Ever since the USDA took over the role of setting and sticking to standards for organic, "certified organic" has about lost all meaning.
For example, in 2002, shortly after USDA announced its labeling policy, controversy stormed over an accredited USDA-certifier allowed Georgia chicken producer, Fieldale Chickens, which was allowed to label its products "organic" while only having to use ten percent organic feed instead of 100 percent required by the NOP under USDA’s guidelines. Fieldale spent tens of thousands of dollars to hire a prime time Washington lobbyist to help change organic standards at USDA. And with the help of the Georgia delegation in Congress, they were successful.
"Organic eggs" conjures up the vision of contented hens pecking away at fresh grass, insects and worms. Instead, undercover investigations revealed that industry-certified "organic farms" house hundreds of thousands of chickens that literally sit on top of each other in crowded cages. While chickens are supposed to spend time outdoors in order for eggs to be labeled as "organic," Cornucopia Institute found that industrial-scale producers often cheat the system. "Many of these operators are gaming the system by providing minute enclosed porches, with roofs and concrete or wood flooring, and calling these structures 'the outdoors.'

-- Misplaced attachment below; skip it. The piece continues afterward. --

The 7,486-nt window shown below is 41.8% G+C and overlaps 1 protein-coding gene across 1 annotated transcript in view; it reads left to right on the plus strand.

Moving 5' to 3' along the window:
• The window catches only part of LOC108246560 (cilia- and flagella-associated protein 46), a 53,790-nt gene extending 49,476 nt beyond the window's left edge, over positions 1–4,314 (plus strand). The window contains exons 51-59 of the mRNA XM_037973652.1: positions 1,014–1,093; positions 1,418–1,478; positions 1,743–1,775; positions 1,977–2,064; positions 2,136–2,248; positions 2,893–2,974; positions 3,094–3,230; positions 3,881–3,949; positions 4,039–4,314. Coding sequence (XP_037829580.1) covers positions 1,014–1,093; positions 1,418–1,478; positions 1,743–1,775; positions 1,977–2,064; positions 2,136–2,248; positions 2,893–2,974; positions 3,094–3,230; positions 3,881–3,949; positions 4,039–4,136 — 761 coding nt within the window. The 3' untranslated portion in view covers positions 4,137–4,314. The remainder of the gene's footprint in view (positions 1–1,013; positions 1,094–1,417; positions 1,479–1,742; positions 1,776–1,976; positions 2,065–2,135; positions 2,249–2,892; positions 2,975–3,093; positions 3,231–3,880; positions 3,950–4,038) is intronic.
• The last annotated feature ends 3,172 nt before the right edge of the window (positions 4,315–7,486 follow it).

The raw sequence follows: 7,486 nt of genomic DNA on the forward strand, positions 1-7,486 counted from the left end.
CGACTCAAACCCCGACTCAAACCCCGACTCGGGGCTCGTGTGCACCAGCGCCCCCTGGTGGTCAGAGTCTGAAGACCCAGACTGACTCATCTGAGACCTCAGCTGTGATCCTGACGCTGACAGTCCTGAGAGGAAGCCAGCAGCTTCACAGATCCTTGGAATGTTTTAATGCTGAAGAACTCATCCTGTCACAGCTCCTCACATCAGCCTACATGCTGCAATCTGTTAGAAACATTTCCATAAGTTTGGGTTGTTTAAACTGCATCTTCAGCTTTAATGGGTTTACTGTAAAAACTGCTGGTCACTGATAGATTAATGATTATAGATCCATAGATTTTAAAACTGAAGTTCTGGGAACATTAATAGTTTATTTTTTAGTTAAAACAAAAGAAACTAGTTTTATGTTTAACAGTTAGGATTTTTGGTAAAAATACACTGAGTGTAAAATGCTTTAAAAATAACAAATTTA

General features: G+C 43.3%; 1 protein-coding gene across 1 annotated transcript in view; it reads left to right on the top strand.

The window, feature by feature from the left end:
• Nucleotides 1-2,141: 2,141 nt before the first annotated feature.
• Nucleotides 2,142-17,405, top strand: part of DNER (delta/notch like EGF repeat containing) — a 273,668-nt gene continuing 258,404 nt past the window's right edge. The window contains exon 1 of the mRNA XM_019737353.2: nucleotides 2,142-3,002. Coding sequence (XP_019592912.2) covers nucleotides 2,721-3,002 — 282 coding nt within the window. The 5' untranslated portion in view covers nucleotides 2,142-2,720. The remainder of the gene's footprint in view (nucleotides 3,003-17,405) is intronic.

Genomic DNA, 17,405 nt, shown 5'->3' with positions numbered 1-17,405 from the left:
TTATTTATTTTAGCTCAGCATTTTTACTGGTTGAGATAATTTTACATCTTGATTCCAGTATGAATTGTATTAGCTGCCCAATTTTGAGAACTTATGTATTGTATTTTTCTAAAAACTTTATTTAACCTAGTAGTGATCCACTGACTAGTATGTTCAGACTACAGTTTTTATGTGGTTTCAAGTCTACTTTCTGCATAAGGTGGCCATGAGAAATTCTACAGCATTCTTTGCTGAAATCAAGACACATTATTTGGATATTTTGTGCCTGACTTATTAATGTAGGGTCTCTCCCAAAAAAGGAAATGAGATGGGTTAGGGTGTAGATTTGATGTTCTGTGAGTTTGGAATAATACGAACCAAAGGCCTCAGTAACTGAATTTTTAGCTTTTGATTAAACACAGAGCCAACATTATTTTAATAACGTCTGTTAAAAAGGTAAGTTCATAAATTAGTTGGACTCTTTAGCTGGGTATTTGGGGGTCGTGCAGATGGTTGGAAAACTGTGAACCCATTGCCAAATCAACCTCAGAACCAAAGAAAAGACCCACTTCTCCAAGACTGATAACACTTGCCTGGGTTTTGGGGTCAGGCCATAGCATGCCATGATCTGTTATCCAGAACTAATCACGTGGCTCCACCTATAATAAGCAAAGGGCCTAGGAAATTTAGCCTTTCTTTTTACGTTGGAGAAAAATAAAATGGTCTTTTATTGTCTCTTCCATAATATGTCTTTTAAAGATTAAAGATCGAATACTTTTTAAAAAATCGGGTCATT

Now comes the U.S. Farmers and Ranchers Alliance, a newly formed alliance currently representing more than 50 of the top farmer- and rancher-led organizations and agricultural partners.
According to its press release, the alliance "is committed to working together to continuously improve how we raise food that provides healthy choices for people everywhere. We are an industry that has always looked at how to do things better, including how we listen to and answer Americans’ questions."
Press release? Uh oh. Food Politics blows the whistle.
What is this all about?
I am grateful to Nancy Huehnergarth of the New York State Healthy Eating and Physical Activity Alliance for her explanation, “Let the Big Ag reframing begin.” She points out that this is a professional marketing campaign Zocaló Group (Ketchum Public Relations) and that...
any alliance that starts out with a $30 million budget means business and will be a force to be reckoned with. The USFRA’s goal, obviously, is to begin to reframe the debate about food production and agriculture in this country — a debate that up until now has been dominated by food and agricultural reformers.
Pay close attention to what this group says to divert attention from what Nancy summarizes as the “deplorable conditions, unnecessary subsidies and unsafe/unhealthy practices that have, sadly, become mainstream in our food and agricultural system.”